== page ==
Thursday, June 18, 2015

Fathers and Sons (adapted) from Stamford Advocate, April 1991

I’d known all along that my father would never abandon me, but never did I realize it more than on the day my first child was born.

What I’m going to write here will sound sexist to some, but I beg my female friends to indulge me on this one.  My training in religious traditions makes me take special note of the unique complexity of the father-son relationship.  For Jews, the primary command of the Passover Seder is to tell the story to your son (which in many modern translations has been expanded to include daughters too).  In Islam, the Quran is to be memorized and recited, with special care given toward its transmission to sons.  And for Christians, the story of Jesus revolves around the most theologically complex father-son relationship imaginable – complex yet so very simple.

For it all comes down to one thing. Every son needs a father, a close father to love and teach him, one who is present and caring, whether the father be the simplest of men – or God.

For twelve years, I had been searching for my father and, in one magical instant, I found him.

For twelve years I had been continually driving around that block, refusing to allow myself to be drawn into the light of my home, to the finality of my father’s death.  For twelve years I had been orbiting.

When Mara went into labor, I felt myself turning the corner of that street once again.  And then, when my son Ethan was pulled from his mother’s womb and his face turned toward me, I know that my eons of roaming aimlessly around the block had ended.  My father had returned.

The face was too serious and calm to belong to an infant – even though the lungs were crying like crazy – and too focused on one object in the room: me.  “Your journey is over,” the face seemed to be saying.  “You can leave the car and come back in the house.  It’s OK now.  I’m back. 

The hair, the lips, the nose, the all belonged to Ethan.  But the eyes were my father’s eyes.  And in a single moment the distant past became the present, out of death came new life, and the clock that had stopped on that New Year’s Day twelve years before started ticking again. Halftime was finally over.

I’d known it all along; my dad would never abandon me.  He was a rarity for his era, demonstratively affectionate and involved with his children, day and night.  Unlike all those TV dads of the Ward Cleaver era, mine actually took me to his office – often. (How often did Fred Flintstone and Barney bring Pebbles and Bam Bam to the quarry?)  While he worked, I filled coloring books and traded corny riddles and knock-knock jokes with the secretaries. 

In his early ‘90s best seller “Iron John,” Robert Bly writes of the phenomenon of the resolute and absent father, the dad who, on those rare occasions when he is home, has no idea which cold remedy to take or where the diapers are hidden.  Citing the work of a German psychologist, Bly argues that if a child does not actually see what his father does during the day, a hole will appear in his psyche, “and that hole will fill with demons who tell him that his father’s work is evil and that the father is evil.”  It was the absent father of the Ward Cleaver era that led directly to the student protests of the ‘60s, Bly suggests, as the students’ fears regarding their own fathers were transferred to all male figures in authority.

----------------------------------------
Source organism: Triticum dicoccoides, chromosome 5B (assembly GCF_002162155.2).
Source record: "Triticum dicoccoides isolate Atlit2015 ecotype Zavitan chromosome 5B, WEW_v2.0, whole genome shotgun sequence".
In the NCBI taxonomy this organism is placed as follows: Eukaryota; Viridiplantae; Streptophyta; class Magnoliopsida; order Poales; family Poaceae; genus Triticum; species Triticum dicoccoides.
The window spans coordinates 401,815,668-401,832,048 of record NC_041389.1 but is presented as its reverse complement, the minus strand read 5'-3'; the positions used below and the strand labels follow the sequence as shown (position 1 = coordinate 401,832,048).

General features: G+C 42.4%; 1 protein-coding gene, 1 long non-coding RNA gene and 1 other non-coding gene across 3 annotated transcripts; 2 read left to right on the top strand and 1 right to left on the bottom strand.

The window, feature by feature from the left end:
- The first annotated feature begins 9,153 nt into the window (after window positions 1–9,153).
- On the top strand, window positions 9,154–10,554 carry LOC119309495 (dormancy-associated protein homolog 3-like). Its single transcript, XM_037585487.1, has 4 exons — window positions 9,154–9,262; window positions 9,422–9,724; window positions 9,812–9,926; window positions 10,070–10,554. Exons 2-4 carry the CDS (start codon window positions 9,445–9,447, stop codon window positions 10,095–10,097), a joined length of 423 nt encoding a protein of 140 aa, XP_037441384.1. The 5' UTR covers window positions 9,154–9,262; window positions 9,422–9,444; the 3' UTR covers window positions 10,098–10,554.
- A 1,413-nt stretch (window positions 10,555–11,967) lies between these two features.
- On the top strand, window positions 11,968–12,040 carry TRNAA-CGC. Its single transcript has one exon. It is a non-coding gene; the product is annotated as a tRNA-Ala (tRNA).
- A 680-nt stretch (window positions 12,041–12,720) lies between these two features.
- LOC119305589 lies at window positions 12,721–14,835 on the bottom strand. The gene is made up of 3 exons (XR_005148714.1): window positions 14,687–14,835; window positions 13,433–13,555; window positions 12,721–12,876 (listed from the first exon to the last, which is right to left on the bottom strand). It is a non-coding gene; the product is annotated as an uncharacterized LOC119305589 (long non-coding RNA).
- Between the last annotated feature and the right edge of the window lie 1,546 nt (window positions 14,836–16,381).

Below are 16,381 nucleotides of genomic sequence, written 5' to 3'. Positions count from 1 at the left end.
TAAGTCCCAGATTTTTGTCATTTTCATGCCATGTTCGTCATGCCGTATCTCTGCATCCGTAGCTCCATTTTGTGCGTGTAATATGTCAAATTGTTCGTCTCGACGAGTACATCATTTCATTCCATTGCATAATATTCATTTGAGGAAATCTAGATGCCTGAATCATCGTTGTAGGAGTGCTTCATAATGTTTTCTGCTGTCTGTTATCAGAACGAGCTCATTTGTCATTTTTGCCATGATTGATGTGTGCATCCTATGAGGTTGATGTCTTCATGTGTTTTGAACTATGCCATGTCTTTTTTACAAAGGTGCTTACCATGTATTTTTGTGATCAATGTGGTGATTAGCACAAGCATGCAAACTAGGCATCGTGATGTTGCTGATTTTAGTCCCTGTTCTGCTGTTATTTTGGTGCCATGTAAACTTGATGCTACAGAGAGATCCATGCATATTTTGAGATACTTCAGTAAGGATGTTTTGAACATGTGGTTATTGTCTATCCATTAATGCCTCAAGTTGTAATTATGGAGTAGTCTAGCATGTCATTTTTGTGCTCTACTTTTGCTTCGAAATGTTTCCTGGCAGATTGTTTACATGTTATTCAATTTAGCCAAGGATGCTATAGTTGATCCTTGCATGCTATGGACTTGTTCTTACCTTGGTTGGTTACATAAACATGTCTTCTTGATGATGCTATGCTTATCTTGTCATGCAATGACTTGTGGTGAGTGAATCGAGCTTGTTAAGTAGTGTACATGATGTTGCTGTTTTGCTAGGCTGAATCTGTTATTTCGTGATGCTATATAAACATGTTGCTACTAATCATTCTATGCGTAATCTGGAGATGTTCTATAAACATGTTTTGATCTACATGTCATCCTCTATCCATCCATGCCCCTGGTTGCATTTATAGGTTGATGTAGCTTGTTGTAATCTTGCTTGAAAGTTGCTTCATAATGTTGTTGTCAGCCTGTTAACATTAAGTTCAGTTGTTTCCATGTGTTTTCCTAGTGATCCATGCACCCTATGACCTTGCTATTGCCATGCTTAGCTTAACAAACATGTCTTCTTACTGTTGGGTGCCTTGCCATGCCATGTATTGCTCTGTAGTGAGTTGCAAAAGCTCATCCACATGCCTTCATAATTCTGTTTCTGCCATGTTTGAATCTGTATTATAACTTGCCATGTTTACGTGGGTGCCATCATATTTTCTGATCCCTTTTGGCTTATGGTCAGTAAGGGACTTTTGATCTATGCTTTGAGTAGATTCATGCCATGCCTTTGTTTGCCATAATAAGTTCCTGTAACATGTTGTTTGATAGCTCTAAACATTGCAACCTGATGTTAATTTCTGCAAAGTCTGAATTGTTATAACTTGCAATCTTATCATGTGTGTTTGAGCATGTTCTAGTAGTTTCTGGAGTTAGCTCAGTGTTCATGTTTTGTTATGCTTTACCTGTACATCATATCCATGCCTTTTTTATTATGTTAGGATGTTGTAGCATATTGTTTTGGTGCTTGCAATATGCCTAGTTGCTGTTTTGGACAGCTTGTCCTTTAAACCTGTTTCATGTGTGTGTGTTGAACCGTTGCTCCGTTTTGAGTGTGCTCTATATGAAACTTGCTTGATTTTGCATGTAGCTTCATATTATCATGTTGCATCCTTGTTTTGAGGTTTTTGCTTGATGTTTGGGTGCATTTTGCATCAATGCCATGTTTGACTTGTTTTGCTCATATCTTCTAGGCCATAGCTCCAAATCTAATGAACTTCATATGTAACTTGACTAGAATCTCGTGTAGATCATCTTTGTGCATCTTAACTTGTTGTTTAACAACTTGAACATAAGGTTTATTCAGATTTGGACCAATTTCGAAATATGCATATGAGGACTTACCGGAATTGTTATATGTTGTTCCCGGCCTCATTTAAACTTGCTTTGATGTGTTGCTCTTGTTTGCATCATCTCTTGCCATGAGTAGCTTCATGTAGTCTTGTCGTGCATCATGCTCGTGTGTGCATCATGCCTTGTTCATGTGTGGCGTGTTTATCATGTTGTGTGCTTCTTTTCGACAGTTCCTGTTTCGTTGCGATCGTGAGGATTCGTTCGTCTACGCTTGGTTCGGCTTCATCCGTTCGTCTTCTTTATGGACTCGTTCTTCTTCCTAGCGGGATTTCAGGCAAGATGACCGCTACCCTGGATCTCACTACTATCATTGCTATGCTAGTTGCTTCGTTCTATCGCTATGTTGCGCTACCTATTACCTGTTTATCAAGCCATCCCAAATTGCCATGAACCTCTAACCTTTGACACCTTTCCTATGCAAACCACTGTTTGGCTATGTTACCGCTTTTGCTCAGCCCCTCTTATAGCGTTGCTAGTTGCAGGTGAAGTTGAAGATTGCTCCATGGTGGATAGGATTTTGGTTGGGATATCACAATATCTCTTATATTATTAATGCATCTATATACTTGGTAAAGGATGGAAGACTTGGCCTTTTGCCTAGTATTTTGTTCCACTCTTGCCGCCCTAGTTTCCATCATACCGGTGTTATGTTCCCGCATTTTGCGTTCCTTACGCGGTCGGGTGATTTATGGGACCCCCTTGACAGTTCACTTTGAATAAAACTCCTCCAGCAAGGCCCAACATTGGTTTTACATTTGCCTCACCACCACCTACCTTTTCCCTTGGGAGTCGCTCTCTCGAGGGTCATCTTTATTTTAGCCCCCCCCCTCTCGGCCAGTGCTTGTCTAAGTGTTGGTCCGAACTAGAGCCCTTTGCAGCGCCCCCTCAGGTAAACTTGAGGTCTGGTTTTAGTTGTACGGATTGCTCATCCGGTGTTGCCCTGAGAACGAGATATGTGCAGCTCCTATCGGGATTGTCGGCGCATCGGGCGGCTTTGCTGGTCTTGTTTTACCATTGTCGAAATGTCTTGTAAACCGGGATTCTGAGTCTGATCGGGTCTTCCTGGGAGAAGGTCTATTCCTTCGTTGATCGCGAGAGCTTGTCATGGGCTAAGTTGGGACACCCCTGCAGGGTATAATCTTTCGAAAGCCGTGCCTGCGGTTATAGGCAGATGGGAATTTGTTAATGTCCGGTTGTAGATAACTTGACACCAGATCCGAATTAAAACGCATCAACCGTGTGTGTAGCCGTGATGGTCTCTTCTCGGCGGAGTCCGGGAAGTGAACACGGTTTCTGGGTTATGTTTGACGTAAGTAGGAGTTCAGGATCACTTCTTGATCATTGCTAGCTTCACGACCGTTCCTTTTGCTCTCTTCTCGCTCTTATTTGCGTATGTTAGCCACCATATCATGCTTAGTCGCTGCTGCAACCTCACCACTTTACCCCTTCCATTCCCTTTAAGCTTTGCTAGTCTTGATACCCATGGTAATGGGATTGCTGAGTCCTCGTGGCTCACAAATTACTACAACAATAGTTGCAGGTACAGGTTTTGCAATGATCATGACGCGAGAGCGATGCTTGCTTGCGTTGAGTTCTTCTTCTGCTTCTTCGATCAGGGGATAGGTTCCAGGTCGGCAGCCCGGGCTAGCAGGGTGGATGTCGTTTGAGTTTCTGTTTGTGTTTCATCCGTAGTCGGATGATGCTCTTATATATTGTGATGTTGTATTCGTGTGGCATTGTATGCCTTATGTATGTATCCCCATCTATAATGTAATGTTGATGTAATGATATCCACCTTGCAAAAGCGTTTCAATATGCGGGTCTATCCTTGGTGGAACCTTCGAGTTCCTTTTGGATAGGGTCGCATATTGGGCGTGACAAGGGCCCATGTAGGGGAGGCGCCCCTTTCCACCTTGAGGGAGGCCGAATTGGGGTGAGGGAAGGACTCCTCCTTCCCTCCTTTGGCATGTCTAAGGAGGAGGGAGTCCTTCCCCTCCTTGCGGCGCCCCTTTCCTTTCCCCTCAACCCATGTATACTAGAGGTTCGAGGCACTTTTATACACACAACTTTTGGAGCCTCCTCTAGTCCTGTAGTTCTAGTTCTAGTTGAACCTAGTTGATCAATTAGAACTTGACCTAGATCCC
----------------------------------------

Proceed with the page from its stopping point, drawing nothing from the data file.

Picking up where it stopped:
As I looked at Ethan, I thought of how present my father was – and how I wanted to be a present father too.  When the boy cries, I thought, I want to hold him every time until the cry becomes a coo.  And I want to hear every cry and coo, be there with him every waking moment, and if that is impossible, which it is, I want him to have such vivid memories of me that he’ll feel me there even when I’m not.

The father who is present for his child is never remote, I’ve discovered, and the father who is remote is never present – even when he is in the same room.

In the book of Genesis, Abraham’s words to Isaac were never recorded, but between the lines of the text one can guess what must have been said by one about to die at the hands of his father.  Isaac’s silent scream was a cry filled with the horror of the ultimate parental abandonment, one equaled in intensity only on rare occasions throughout history – perhaps only in Egypt, or at Golgotha.  Or Auschwitz.  “My God, my God,” echoed the pleas of the enslaved Israelite, the suffering Jesus and the brutalized European Jew.  “Why have you forsaken me?”

These cries to a common Father were often heard – and often not.  Many of us are still waiting.

Meanwhile, I discovered something quite astounding in February 1991.  My father was back, all right, but he could no longer be detected in the face of my son, though those eyes did continue to look strangely familiar. 

Instead, my father chose a most curious yet appropriate place to make his presence known – in my own presence.  Inasmuch as Ethan’s dad has been able to be the kind of present father every child deserves, a child of any age, Ethan’s grandfather will never be very far away.

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